Sheriff Joe Arpaio: The Most Lawless Lawman in America

The Arizona sheriff is in trouble again, just in time for a new run for governor—this time for getting caught on videotape disrespecting a federal court order that highlighted his longstanding discriminatory police practices.
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Joshua Lott/Reuters

The unremitting disaster that is Arizona sheriff Joe Arpaio took a new twist Monday. The most unrepentantly lawless lawman in America was hauled into federal court to face an angry trial judge after Arpaio and a fellow Maricopa County official were caught on videotape mocking a ruling from the judge last year that found the County's enforcement practices broadly discriminated against Latinos. And not just mocking it under their breath, mind you, or mocking it after hours in a bar, but denigrating it in briefings to officers who of course also are required to comply with the court's enlightened directives.

The discrimination by Arpaio and his officers in Maricopa County has been documented for years. The ACLU's profiling lawsuit that ultimately led to last year's ruling began after a worker was stopped by a cop in 2007. The Justice Department also eventually had to get involved. In 2012, there was a full-blown trial, for about a month, in which witness after witness testified about the ways in which Arpaio and company waged a systematic, ill-willed campaign against Latinos, whether they were lawfully present in America or not. It is not an open question anymore about whether the law was broken. It clearly was. Over and over again.

And yet, after all of that, the news of this video tells us that these public officials still do not accept, and are not fully complying with, the remedial order the judge issued last year to try to fix the County's unconstitutional profiling. And that means that the official discrimination which has disgraced Maricopa County for years surely still exists, despite the order, despite the presence of a federal monitor, despite everything. The rule of law is not working, or is working far too slowly, for the Latino men and women who live and work there. Here is how The New York Times covered Monday's drama:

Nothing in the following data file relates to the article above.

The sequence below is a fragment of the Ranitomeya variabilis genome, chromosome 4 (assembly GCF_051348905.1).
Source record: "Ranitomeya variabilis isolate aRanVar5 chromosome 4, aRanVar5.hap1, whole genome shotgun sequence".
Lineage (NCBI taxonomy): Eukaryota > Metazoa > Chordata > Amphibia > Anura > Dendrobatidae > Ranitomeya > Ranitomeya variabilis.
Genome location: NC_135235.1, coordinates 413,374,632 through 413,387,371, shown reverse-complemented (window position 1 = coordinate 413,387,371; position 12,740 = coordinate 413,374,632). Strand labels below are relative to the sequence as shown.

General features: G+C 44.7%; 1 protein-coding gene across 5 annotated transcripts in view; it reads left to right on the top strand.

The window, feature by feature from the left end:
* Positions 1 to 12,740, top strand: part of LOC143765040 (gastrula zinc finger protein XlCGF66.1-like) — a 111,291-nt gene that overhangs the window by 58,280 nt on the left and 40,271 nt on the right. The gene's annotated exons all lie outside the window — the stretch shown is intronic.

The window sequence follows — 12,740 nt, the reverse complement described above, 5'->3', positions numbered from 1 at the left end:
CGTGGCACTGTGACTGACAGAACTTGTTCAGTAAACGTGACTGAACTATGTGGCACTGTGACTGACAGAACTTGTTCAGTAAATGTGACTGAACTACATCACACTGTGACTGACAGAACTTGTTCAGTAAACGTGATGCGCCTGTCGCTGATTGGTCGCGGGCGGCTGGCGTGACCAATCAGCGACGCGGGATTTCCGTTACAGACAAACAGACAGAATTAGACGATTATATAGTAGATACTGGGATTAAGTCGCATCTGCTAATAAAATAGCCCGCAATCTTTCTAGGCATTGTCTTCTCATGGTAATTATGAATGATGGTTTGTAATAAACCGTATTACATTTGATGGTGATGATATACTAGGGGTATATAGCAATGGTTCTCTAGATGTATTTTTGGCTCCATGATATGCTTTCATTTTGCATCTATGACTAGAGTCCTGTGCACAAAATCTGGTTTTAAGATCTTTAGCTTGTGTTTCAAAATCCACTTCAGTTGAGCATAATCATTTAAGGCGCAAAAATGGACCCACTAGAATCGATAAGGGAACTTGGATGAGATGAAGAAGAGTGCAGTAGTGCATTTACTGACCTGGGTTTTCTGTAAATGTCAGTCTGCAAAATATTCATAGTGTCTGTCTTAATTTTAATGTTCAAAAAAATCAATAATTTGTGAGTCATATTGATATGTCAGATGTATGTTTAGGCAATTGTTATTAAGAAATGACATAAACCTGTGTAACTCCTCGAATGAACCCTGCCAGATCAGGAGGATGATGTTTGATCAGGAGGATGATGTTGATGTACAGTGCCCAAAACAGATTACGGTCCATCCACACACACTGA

A federal judge strongly rebuked Sheriff Joe Arpaio of Maricopa County and one of his chief deputies on Monday, saying that they had defied and even mocked the judge’s order last year to stop singling out Latinos during routine patrols, traffic stops and workplace raids.

“Whether or not the sheriff likes it, there is a distinction in immigration law that was not understood by the population and, with all due respect to you, it is not understood by the sheriff, which is that it is not a criminal violation to be in this country without authorization,” said the judge, G. Murray Snow of United States District Court here, staring down the 81-year-old sheriff, whose tenure has been framed largely by his unforgiving stance against illegal immigrants.

And here (a little more softly) is how the Arizona Republic, Arpaio's hometown newspaper, covered it:

A Maricopa County Sheriff's administrator's decision to call a federal racial-profiling ruling "absurd" and "ludicrous" were made in the heat of the moment and do not reflect the agency's intention to prevent racial profiling among deputies, attorneys for Sheriff Joe Arpaio argued in U.S. District Court on Monday.